The Complete Guide to VA Disability Benefits for Veterans

The Complete Guide to VA Disability Benefits for Veterans With Rheumatoid Arthritis

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The autoimmune disease rheumatoid arthritis can cause severe pain and joint damage. It may also lead to other health conditions that can affect your ability to work.

The VA rates rheumatoid arthritis under diagnostic code 5002. You can receive a rating of 20% to 100%, depending on the severity of your symptoms.

How to Get a VA Disability Rating for Rheumatoid Arthritis

Many factors go into determining a veteran’s disability rating. First and foremost, the VA looks at how many joints are affected and whether or not they’re rated in a full range of motion. Your doctor will use a goniometer tool to measure your joint’s range of motion accurately.

The severity of your symptoms is also critical. The higher your ratings, the more you can be compensated. Veterans with rheumatoid arthritis may be eligible for a 60 percent rating if their symptoms are severe enough to cause total incapacitation. A 100 percent rating is possible if your rheumatoid arthritis causes multiple other health problems, such as anemia, weight loss, and a decline in overall health.

The most crucial step in the process of receiving a disability rating is demonstrating that your rheumatoid arthritis is connected to your military service. Law firms can help you get a nexus letter from your physician and collect the evidence necessary to strengthen your case.

Service Connection

If your rheumatoid arthritis was caused or worsened by conditions you experienced during service, you can receive compensation through VA disability benefits. These benefits can help you live your best life and get medical care.

In addition, the rheumatoid arthritis VA rating is determined through a comprehensive evaluation of the severity of the condition and its impact on a veteran’s ability to perform daily activities, considering factors such as joint inflammation, pain, and functional limitations.

Your disability rating depends on the severity of your symptoms and how they affect your day-to-day activities. A 100% rating is possible if your condition causes severe incapacitating episodes that significantly affect multiple organs and body systems. You may also receive a 60% rating if your condition leads to weight loss, anemia, or a decline in overall health on four or more occasions each year.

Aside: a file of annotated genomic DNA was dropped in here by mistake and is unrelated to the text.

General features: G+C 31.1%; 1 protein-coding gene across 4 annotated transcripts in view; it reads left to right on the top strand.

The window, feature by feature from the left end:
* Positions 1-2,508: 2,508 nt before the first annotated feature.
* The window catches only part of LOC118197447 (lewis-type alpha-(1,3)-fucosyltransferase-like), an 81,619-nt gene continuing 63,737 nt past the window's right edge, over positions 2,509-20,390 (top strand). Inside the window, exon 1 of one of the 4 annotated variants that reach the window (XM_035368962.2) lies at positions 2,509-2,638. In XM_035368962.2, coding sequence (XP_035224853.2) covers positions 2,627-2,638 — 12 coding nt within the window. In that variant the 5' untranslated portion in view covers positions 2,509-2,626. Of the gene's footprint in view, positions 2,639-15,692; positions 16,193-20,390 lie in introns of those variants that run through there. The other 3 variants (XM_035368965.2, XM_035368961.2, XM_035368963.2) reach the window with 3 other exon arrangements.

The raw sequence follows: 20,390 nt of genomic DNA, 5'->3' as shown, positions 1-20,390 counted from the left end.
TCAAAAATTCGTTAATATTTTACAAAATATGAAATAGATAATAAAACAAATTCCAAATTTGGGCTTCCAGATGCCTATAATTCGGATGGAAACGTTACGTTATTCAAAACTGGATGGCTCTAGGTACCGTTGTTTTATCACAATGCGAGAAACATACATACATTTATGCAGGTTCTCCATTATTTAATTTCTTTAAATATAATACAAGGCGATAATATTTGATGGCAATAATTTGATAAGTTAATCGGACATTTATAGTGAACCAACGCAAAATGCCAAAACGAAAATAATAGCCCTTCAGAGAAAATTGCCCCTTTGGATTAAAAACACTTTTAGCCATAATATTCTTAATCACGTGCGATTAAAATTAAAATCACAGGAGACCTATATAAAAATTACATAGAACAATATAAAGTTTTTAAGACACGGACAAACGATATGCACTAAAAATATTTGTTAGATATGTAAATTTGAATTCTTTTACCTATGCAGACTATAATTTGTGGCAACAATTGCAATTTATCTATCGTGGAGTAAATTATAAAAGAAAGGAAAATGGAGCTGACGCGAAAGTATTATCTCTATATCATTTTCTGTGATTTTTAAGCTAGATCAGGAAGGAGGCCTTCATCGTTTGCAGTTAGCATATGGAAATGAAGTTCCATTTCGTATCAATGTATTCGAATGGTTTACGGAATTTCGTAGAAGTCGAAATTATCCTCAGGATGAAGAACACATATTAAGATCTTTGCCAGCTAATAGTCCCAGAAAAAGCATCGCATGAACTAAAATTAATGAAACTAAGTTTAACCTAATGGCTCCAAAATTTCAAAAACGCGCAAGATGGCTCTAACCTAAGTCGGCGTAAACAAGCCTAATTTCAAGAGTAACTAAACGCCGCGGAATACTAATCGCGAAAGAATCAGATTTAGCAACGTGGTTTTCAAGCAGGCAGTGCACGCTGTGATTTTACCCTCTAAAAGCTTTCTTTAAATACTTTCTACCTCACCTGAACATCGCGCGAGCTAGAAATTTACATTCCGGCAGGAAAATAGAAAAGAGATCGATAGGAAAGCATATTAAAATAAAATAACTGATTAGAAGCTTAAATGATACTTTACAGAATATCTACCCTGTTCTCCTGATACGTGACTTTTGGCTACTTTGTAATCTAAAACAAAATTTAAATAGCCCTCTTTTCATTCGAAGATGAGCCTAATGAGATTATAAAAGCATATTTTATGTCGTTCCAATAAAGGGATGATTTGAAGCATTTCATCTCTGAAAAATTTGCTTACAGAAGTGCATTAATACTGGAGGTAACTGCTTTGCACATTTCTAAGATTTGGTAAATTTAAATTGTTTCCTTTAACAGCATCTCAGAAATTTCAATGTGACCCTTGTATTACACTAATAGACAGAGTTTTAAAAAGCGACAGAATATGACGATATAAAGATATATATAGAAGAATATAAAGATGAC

To bolster your claim, you can submit lay evidence such as letters or a Disability Benefits Questionnaire (DBQ) filled out by your private doctor. You can even hire a lawyer to submit these documents for you. If you have a rated chronic condition like rheumatoid arthritis, you could qualify for total disability based on individual unemployability (TDIU) benefits if it limits your ability to work.

Total Disability Individual Unemployability (TDIU)

Once you’ve received a disability rating from the Department of Veterans Affairs (VA), keeping your medical records up-to-date is essential. This includes nexus letters from your private doctors that show a link between your diagnosis and active service. The VA also sometimes asks that you participate in a Compensation and Pension, or C&P, exam to confirm your condition’s relationship to active service.

If you have severe rheumatoid arthritis with a schedular rating of 100% but cannot perform substantially gainful employment, you may qualify for TDIU benefits. To get a TDIU award, you must prove that your service-connected disabilities and other disabling conditions prevent you from being able to find work to support yourself. You should hire a veterans’ law attorney to help you prepare your claim. They can ensure you have all the required evidence, including work attempts and statements from former coworkers that speak to your ability or inability to work.

Other Conditions

The strength of your medical evidence is critical to proving that you suffer from rheumatoid arthritis and that it was service-connected. Often, injuries you sustained in the military will have contributed to your arthritis, but this is not always the case. It is also possible that your exposure to environmental elements during service may have contributed to your condition.

If you have a 60% or higher rating, your rheumatoid arthritis symptoms are rated under Diagnostic Code 5002. A maximum rating of 100% is possible for this condition, though it is rare to get such a high rating. Ratings for other symptoms, such as limitation of motion, are based on different codes and grouped by the joints that experience them. Typically, this is a 10% rating per joint. Sometimes, you can combine these ratings to receive a higher total disability rating. However, this must be done carefully. This type of combination is known as a secondary service connection.

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